A solid company culture is built on trust. Trust is established when you engage in regular, honest, open communication with your people. You can offer all the fun employee perks you want. But if you don’t have clear lines of communication within your company, those “motivators” will be all for not.

Secondly, are you prepared for the feedback you might receive? Even if it’s negative? Can you actually do something about it? What if your employees say they don’t like your leadership style? What if they say they hate their hours? Or, what if they think that your production process needs an overhaul?

When you hand out a survey to your employees, your employees are going to hold you accountable. At the very least, they’ll want you to address the issues they’ve pointed out. But ultimately, they’ll expect you to take action – correct the problems. Before you start polling your people, make sure you’re ready for the cold, hard truth. And that you can put in the time and money to discuss – and remedy – what’s wrong.

The truth: Employee surveys are only helpful if you’re willing to take action on the results.

Myth #4: Executives control the culture

If you control your company’s culture, then you should be able to tell your people to get the job done and be happy. Problem solved. But, we know, that’s not how it works.

In reality, the quality of your company’s culture is largely based upon both your and your employees’ attitudes toward their jobs and work environment. When most of your people are unhappy and disengaged at work, the mood and morale around the office is bound to be pretty gloomy, too. And it’s going to take more than your peppy personality to turn that trend around.

You need to find the root of the negativity. Are your employees lacking a sense of purpose in their jobs? Are certain people or processes frustrating them? Do they feel overworked and underappreciated?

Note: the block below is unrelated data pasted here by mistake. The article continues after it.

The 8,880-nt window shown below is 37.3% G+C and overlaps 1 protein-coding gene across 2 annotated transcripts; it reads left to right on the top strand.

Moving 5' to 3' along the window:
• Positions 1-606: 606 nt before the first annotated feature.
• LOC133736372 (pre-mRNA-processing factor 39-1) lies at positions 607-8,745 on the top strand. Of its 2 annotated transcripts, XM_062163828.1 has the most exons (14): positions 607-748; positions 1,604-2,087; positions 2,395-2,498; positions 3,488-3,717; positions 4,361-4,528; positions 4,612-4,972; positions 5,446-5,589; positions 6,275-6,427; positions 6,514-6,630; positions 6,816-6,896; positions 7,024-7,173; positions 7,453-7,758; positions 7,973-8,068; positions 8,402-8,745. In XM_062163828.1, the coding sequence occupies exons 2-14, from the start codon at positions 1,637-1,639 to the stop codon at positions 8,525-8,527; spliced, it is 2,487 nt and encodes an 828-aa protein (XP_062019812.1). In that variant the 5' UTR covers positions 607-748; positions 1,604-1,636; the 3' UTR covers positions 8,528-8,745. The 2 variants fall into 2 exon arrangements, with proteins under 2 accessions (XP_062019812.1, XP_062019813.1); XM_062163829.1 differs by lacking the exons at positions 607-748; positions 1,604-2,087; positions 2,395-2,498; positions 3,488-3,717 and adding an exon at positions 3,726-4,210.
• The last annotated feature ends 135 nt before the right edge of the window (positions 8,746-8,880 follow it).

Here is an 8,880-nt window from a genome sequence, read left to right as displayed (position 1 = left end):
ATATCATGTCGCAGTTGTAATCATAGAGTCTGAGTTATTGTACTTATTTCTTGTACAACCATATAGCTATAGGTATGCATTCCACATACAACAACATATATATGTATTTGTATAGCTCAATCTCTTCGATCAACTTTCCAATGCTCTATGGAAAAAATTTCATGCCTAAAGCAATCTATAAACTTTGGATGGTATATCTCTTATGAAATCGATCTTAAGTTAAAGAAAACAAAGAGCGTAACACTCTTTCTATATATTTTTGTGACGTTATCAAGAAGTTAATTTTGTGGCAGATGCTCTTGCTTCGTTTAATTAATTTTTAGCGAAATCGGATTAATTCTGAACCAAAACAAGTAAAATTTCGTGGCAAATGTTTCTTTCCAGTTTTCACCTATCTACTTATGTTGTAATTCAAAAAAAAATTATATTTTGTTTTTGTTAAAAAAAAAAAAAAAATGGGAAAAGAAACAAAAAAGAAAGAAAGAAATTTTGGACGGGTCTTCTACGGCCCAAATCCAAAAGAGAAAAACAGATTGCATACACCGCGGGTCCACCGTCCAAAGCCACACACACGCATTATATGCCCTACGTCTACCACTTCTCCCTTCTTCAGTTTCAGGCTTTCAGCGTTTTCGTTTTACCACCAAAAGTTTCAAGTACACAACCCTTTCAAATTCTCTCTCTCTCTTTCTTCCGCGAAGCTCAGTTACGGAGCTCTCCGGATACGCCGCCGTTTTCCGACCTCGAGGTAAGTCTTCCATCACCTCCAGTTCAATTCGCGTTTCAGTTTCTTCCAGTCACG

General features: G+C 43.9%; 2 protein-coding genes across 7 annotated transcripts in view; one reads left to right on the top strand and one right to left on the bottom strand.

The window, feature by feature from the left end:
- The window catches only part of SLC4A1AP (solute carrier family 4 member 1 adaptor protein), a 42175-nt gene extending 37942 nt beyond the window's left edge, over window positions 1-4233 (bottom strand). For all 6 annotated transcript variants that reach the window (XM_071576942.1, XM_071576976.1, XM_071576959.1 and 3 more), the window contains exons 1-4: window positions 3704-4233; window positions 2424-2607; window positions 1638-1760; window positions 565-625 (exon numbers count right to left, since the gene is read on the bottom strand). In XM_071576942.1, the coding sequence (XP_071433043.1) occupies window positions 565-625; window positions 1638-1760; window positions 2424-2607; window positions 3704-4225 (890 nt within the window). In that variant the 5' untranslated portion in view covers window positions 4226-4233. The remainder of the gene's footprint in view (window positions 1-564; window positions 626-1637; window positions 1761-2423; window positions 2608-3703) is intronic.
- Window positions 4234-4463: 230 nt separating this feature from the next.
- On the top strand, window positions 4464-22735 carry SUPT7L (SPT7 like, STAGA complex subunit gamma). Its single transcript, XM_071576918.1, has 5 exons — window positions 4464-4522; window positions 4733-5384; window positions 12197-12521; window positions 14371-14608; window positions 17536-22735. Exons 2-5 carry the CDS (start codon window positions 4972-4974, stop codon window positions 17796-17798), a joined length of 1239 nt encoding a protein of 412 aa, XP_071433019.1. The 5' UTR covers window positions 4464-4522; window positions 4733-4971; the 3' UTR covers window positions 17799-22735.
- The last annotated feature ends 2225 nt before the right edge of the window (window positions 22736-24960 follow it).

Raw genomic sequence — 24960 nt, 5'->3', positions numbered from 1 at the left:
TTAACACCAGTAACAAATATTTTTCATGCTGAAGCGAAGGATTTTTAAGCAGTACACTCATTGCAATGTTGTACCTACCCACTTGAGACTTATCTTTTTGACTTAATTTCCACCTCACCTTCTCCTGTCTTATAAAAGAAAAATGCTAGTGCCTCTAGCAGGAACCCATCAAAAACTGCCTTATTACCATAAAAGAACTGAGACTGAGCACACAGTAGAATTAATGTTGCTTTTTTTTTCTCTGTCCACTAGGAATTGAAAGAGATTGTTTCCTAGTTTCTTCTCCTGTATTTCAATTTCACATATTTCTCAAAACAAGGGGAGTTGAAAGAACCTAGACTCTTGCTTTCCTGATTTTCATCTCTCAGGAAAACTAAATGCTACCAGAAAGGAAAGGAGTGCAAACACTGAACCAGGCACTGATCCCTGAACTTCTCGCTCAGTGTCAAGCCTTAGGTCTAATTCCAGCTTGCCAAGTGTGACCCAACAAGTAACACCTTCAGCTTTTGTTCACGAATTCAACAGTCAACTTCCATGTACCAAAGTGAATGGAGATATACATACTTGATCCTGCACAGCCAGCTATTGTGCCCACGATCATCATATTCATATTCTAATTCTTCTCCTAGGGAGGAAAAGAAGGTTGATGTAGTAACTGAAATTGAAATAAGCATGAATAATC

Once you identify the cause, you can take action to correct it. Your employees will appreciate that you’re making the effort to right the wrongs. And eventually a positive atmosphere will overtake the negative one.

As a business leader, you do have a role to play in the quality of your company’s culture. But it’s not just about what you say. It’s about what you do. You must actively display a genuine attitude of gratitude toward your employees. You must embody a sense of purpose that your employees find inspirational and motivational. Every day. In everything you do.

When your people see this, they’ll want to follow.

The truth: Culture can’t be dictated. It must be embodied and nurtured – by both you and your people.

Myth #5: Company culture doesn’t affect the bottom line

Why are there so many articles, lectures and studies focused on improving company culture? Because it affects the profitability of your business.

When your employees are valued for their work, given meaningful perks, offered training opportunities and paid well, guess what? They like going to work. They appreciate their jobs. They work harder. Why? Because they’re happy.

A University of Warwick study found that when employees were happy, their productivity went up by about 12 percent. When they were unhappy, their productivity dropped by 10 percent. And not only do happy employees work harder, they’re also more likely to stay at your company longer. This can dramatically improve your turnover rate, which means you’ll spend less time and money recruiting and training new talent.

Additionally, employees who love their jobs usually like to share their good news. This can have a positive impact on your company’s reputation, allowing you to win over top talent who may be choosy about where they work.

The truth: The profitability of your company relies on a strong company culture.

The truth will set you free

The truth is out on what company culture actually is (and isn’t), and what you can do to lead your business into an atmosphere of harmony and productivity.

It’s now up to you and your managers to connect the dots, find the flaws and fix them.